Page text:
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Share files between Windows Linux and Mac OS X

If you work on several computers, you will find several problems. One is that the files you may want to open are not on the computer you are sitting at. Of course, it is possible to carry your files with you using a USB flash memory drive, but it's not an ideal situation and the devices are easily lost or stolen. Even if you have the files you need, they may be in the wrong format. Some applications can convert from one format to another, but importing a foreign format isn't always 100% successful. It would be best if the same applications or the same format could be used on every computer you have. There is also the problem of ensuring that the files you access are actually the latest version and you haven't left them on another computer. There is actually a very simply solution to all these problems and you can keep the latest files on every computer you use and access them with ease.

One part of the solution is Dropbox. Dropbox is a utility that creates a shared folder on the computer that is synchronised with a copy in the cloud - online storage on the internet. A basic account is free and you get 2Gb of online storage space and there are Pro 50 ($9.99 a month) and Pro 100 ($19.99 a month) accounts with 50Gb and 100Gb of storage space. Dropbox isn't the only product of its type and there are several similar ones. However, it is one of the few that works on Windows, Linux, Apple Mac and the iPhone/iPad/iPod Touch. Dropbox is basically a folder on the disk and whatever device you install Dropbox on gets an exact copy of the files on every other device. This means that all your files are available on all the computers and devices you use. You can create, edit, delete, and rename files on any computer or device, and all other Dropbox folders are updated straight away if they're online, or the next time they go online. So that solves the files problem.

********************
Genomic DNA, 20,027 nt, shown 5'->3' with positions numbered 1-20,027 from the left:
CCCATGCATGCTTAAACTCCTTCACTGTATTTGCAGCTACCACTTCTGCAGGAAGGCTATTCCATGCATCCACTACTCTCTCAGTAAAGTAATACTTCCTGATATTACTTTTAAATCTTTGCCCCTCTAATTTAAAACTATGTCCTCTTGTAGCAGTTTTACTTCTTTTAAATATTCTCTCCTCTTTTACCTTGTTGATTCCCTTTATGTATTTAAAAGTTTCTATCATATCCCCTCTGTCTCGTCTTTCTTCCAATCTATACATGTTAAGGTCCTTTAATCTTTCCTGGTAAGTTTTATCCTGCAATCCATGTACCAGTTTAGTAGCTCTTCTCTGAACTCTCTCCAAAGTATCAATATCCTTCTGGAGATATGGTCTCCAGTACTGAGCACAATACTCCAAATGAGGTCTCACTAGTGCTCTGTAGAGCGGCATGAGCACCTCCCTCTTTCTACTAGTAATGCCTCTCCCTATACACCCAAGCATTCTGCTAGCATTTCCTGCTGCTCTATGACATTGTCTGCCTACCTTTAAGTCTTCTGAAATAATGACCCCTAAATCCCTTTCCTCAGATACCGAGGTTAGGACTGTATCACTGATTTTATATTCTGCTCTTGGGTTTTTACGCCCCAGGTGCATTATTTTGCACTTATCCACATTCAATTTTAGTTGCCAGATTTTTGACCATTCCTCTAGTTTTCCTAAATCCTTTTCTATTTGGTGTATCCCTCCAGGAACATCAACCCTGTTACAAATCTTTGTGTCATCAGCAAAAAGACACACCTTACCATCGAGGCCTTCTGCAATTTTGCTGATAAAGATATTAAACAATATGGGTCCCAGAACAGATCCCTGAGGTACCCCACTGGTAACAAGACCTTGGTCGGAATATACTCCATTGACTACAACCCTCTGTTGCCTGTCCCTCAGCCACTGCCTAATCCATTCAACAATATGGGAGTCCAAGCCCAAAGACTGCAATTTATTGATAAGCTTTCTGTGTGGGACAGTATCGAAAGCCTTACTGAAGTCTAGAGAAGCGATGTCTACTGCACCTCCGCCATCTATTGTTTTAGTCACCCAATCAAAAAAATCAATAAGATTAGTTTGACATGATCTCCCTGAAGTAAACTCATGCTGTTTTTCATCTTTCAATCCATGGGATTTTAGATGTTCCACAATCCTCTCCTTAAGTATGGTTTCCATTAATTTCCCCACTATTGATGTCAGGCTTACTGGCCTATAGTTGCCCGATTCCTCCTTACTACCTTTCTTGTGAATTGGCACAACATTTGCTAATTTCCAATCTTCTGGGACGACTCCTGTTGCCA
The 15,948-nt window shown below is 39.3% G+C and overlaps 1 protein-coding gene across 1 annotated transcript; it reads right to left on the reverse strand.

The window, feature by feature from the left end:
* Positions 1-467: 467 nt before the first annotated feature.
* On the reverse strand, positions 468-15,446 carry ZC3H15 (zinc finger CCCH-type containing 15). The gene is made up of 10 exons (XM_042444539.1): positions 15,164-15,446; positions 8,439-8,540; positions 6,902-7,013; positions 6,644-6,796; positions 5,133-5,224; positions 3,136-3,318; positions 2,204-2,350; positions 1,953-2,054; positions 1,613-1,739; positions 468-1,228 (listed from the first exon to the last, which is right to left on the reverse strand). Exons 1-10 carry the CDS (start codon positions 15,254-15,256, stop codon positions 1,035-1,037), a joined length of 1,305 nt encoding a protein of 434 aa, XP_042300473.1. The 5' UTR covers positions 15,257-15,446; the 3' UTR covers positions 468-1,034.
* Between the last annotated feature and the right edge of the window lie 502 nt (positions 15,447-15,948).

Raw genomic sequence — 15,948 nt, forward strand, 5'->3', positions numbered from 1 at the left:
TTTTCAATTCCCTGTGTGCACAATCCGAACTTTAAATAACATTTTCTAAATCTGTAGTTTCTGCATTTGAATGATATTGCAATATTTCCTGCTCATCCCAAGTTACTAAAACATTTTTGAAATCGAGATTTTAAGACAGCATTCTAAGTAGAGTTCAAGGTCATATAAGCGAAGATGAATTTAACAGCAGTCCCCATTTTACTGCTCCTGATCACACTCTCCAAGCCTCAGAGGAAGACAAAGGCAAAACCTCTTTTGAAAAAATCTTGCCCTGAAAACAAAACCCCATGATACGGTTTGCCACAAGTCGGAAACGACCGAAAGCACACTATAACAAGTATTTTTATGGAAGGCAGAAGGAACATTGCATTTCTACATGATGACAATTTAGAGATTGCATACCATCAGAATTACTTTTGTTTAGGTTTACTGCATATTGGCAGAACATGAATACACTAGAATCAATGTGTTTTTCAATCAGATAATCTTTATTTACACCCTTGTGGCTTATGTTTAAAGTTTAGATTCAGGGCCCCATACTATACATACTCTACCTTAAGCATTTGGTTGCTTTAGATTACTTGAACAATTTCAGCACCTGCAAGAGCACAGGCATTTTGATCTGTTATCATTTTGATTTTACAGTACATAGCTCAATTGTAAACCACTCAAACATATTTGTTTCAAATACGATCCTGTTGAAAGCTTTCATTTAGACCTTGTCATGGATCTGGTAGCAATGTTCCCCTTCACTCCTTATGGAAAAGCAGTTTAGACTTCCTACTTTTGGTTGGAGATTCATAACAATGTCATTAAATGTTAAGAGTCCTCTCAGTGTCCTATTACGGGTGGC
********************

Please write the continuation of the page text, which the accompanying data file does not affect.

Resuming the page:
File formats can be a problem and Windows, Linux and OS X handle files in different ways. For word processing, spreadsheets, databases, and presentations, you should use OpenOffice. This office suite is an excellent package of applications and considering that it is free, it is surprisingly powerful. It is available for Windows, Linus and OS X and the same file format is used across them all. This means that you can create and edit documents on any platform, which is just what we need.

Image editing is so much of a problem because common file formats such as GIF, PNG, BMP and JPG can be read and written by almost all software. However, you might want to consider GIMP because this program is available on Windows, Linux and OS X. It looks almost the same and works the same way on all three operating systems, which makes it easier when switching from one to the other.